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[Surgical treatment of inferior retinal detachment: advantages of postoperative traction of the right inferior muscle].

AbstractAIM:
To evaluate the advantages of keeping the right inferior muscle in traction during external surgery for inferior retinal detachment.
PATIENTS AND METHODS:
This was a prospective study involving ten patients consecutively operated on for rhegmatogenous retinal detachment at the Toulouse-Rangueil Teaching Hospital. Internal plugging by air or a C2F6-air mixture was systematically performed, together with external indentation and total subretinal fluid puncture. At the end of surgery, a 2.0 silk thread was set beneath the right inferior muscle and kept in traction from the forehead for a few days. The patient was maintained feet up, in a dorsal decubitus posture.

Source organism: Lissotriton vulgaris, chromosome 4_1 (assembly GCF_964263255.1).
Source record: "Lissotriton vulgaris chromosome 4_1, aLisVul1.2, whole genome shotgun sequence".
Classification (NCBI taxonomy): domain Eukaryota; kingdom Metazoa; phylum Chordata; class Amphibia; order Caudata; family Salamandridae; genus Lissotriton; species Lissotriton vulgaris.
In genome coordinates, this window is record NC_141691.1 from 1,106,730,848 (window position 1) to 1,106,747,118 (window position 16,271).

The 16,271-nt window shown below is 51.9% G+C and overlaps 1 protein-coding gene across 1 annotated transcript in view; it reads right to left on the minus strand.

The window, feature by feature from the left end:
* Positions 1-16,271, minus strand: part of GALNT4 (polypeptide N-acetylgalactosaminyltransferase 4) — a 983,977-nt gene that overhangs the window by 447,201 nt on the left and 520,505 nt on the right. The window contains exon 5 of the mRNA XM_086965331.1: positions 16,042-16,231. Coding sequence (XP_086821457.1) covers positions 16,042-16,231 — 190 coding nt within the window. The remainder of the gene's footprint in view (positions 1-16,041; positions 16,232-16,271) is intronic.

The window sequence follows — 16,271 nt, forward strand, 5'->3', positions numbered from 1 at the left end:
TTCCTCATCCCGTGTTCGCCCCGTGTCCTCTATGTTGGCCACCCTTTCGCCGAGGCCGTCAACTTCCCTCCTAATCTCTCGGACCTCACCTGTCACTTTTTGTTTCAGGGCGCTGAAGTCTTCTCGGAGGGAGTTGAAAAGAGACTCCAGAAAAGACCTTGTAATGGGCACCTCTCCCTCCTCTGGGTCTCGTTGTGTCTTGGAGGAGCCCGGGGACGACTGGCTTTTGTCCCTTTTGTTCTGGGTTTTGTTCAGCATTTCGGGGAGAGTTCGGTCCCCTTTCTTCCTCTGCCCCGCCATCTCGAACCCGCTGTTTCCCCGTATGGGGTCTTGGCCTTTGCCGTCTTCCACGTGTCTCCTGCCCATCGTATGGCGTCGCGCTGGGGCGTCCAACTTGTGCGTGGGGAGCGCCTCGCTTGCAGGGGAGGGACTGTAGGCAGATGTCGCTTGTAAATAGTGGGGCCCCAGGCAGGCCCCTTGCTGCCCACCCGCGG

RESULTS:
Results proved excellent, with ten anatomical successes. However, one patient had to have gas reinjected and in another subretinal fluid persisted for 3 months.
DISCUSSION:
The risk of surgical failure in inferior retinal detachment is greater because dabbing is more difficult to perform. To make this dabbing easier, we propose maintaining the ocular globe rearward by maintaining traction on the right inferior muscle, which produced excellent results.
CONCLUSION:
The technique proposed is easy to perform, and combined with internal dabbing and adequate patient positioning, it should help improve the surgical outcome of inferior retinal detachments.
AuthorsL Mahieu, J C Quintyn, V Pagot-Mathis, A Mathis
JournalJournal franc╠žais d'ophtalmologie (J Fr Ophtalmol) Vol. 29 Issue 8 Pg. 891-4 (Oct 2006) ISSN: 1773-0597 [Electronic] France
Vernacular TitleTraitement chirurgical des décollements de rétine inférieurs: intérêt de la mise en traction postopératoire du muscle droit inférieur.
PMID17075504 (Publication Type: English Abstract, Journal Article)
Topics
  • Aged
  • Humans
  • Male
  • Oculomotor Muscles
  • Ophthalmologic Surgical Procedures (methods)
  • Postoperative Care
  • Prospective Studies
  • Retinal Detachment (surgery)
  • Traction

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